God created the stuff and people have free will. More lawsuits or why not accept mistreatment and leave it at that? Philip Morris wasn’t politically correct, which is no reason to blot out a family name. The department of crazy drug names is taking over. Take 2 fukitols and call me in the morning.

  17. USA says:

    As part of the settlement, the industry also agrees to a range of advertising and marketing restrictions. The industry had previously settled with the attorneys general of the four other states.

    The bureaucrats get to wreck both the pubs and the publishers while splitting up lawsuit dollars to protect the public from itself. Suicidal side effects are acceptable with pills. Smoking in a pub is too dangerous.

  18. Don Quixote says:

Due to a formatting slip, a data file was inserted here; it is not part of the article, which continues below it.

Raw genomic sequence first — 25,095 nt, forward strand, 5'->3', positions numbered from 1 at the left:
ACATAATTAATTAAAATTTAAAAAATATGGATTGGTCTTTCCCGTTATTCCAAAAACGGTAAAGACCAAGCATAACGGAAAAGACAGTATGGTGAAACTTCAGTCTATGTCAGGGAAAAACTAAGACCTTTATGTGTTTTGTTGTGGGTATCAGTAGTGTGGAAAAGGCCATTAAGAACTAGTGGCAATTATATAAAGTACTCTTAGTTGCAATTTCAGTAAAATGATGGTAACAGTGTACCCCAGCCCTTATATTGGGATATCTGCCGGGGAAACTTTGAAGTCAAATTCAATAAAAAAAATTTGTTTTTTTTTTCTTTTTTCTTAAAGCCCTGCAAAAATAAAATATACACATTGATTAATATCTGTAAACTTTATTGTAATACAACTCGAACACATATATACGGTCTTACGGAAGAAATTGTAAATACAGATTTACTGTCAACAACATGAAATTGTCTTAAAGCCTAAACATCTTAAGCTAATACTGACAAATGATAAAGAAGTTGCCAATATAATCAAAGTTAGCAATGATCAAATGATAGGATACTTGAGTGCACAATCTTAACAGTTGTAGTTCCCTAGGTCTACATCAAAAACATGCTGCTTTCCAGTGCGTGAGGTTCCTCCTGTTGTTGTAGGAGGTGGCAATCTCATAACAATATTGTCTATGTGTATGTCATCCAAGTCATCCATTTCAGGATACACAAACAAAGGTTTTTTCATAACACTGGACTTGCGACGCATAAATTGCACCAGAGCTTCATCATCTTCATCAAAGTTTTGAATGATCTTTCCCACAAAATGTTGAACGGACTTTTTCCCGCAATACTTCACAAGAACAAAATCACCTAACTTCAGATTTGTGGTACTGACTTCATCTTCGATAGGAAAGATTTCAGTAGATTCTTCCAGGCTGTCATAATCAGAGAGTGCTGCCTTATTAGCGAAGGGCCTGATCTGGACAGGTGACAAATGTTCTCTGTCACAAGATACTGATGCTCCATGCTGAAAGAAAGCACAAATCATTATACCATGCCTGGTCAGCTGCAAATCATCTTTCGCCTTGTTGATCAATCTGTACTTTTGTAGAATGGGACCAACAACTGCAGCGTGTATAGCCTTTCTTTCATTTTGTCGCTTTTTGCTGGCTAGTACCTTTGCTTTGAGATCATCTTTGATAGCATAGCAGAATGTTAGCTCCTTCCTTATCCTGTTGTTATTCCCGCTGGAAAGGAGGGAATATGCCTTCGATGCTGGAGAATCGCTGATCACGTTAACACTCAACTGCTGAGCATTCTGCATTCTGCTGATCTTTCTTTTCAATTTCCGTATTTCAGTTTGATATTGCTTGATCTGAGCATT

I started in Korea when the government would sell me a pack of cigarettes for eight cents.
    I quit when the government raised the tax on my cigarettes to eighty cents. The government giveth and the government taketh away.

    Trust the government to provide the solution. The government gave me a weapon and told me to go kill people, now the government has told me they will fine me $100 if I drive my car without buckling my seat belt.

    My government is concerned with my health and well being aren’t they. Phamas who are advertising how hard it is to quit smoking, are doing so with government subsidies, so it must be hard to quit. Otherwise the Government wouldn’t subsidize them would they.

    I didn’t find it to be so hard, but then I am a strong man, not a weak willed whimp looking for an excuse to have people feel sorry for me.

  19. Improbus says:

    I quit over three years ago after a weekend in a hospital. I now see my doctor at least four times a year if not more. Its funny that everything started to go after I hit 40. I am now taking better care of myself and I changed my diet. I also gave up soda and salt or sugar based foods (chips & cookies). I even cut back to two cups of coffee in the morning. (that was HARD).